Afghanistan crisis: Ex-UK marine evacuates wife on empty plane as thousands struggle to escape Taliban
A former Royal Marine commando, Paul 'Pen' Farthing explained to Sky News his journey to Kabul airport so that he could help his wife Kaisa evacuate the war-torn country.
- Ex-UK commando evacautes wife from Kabul in empty aircraft
- She subsequently boarded a C-17 Globemaster military transport aircraft
- The Ministry of Defence say the plane was not theirs.
KABUL: A nearly empty plane carrying wife of former UK Royal Marine commando took off from Afghanistan's Kabul as thousands of people, with one bag each, were waiting at the airport, to escape from the 'torture' of Taliban. She subsequently boarded a C-17 Globemaster military transport aircraft as she made her way to her native Norway. She was flown in what appeared to be an almost empty plane, while others waited in complete chaos to leave the country.
A former Royal Marine commando, Paul 'Pen' Farthing explained to Sky News his journey to Kabul airport so that he could help his wife Kaisa evacuate the war-torn country. Farthing expressed despair that some planes are not even fully loaded with passengers due to the continuing chaos at the airport.
Aircraft are taking off from the airport every hour "regardless of whether they're full or not...People can't get in, they cannot get into the airport," Sky News quoted him as saying.
"We are going to leave people behind, that is an absolute given...This is an absolute screw-up of an evacuation. We are going to be watching some absolutely horrific scenes."
He expressed anger at the Western governments and despaired at the "terrifying, absolutely terrifying" situation in Kabul.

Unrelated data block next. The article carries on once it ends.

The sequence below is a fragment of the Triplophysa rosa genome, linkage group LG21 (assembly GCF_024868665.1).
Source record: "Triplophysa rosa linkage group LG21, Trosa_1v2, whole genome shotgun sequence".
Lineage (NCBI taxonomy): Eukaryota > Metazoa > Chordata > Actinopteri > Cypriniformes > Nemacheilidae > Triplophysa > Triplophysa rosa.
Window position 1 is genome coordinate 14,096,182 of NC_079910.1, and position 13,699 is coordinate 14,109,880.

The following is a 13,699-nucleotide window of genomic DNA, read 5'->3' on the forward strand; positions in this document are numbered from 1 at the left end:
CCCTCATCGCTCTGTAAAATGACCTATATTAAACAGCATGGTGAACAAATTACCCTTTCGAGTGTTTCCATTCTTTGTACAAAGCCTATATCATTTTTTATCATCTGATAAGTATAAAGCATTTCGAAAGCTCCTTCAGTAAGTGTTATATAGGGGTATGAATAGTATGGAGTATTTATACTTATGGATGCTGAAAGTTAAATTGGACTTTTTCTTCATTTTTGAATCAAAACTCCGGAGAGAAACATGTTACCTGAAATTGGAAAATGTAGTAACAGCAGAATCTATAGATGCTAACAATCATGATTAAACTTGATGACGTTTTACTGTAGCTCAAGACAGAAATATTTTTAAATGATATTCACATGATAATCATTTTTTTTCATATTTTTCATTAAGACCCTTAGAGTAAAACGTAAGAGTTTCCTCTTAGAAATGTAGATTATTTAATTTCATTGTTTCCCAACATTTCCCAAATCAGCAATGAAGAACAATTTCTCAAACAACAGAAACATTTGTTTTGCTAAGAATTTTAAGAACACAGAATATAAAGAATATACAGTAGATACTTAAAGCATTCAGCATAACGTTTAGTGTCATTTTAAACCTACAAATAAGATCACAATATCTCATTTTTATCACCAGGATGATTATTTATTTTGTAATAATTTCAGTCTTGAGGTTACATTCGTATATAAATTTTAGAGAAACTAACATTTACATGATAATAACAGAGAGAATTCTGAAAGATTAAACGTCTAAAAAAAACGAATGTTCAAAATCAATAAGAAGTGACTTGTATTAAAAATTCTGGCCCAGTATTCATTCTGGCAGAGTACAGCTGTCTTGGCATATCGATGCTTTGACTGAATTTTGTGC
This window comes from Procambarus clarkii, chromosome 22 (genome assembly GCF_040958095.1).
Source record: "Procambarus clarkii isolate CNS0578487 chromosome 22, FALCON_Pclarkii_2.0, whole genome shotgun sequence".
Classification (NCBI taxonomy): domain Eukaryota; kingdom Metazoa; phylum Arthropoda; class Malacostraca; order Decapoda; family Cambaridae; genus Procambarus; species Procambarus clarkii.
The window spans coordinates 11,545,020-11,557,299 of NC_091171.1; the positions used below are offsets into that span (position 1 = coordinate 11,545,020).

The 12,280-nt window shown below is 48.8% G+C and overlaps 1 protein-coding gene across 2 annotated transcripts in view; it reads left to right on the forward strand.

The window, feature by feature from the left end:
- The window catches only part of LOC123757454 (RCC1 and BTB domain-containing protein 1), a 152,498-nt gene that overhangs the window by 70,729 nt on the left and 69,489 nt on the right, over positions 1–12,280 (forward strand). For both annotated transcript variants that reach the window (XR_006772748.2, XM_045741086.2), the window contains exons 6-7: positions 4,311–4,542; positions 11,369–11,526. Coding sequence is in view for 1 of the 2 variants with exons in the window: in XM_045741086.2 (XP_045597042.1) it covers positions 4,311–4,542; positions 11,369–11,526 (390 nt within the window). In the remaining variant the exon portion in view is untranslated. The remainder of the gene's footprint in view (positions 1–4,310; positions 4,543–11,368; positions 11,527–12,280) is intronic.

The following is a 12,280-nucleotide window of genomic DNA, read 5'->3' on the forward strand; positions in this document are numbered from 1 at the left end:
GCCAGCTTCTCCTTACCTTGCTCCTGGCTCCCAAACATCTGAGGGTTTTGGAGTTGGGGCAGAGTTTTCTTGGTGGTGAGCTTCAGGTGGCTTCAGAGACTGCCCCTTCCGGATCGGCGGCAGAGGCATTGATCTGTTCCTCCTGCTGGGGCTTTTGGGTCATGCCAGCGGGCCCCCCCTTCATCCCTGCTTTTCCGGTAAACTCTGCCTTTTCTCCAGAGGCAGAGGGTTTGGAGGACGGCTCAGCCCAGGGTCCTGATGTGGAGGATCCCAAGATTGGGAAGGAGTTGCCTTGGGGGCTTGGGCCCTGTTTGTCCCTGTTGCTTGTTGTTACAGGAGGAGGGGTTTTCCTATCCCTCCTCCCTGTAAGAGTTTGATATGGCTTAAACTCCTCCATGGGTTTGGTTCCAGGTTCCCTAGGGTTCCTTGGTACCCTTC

Terrified that the new de facto rulers would commit such abuses, thousands have raced to Kabul's airport desperate to flee following the Taliban's stunning blitz through the country. Others have taken to the streets to protest the takeover acts of defiance that Taliban fighters have violently suppressed.
The Taliban have sought to project moderation and have pledged to restore security and forgive those who fought them in the 20 years since a U.S.-led invasion. Ahead of Friday prayers, leaders urged to imams to use sermons to appeal for unity, urge people not to flee the country, and to counter 'negative propaganda' about them.
But many Afghans are skeptical, and the Amnesty report provided more evidence that undercut the Taliban's claims they have changed.
The rights group said that its researchers spoke to eyewitnesses in Ghazni province who recounted how the Taliban killed nine Hazara men in the village of Mundarakht on July 4-6. It said six of the men were shot, and three were tortured to death.
The brutality of the killings was 'a reminder of the Taliban's past record, and a horrifying indicator of what Taliban rule may bring," said Agnes Callamard, the head of Amnesty International.
The group warned that many more killings may gone unreported because the Taliban have cut cellphone services in many areas they've captured to prevent images from there from being published.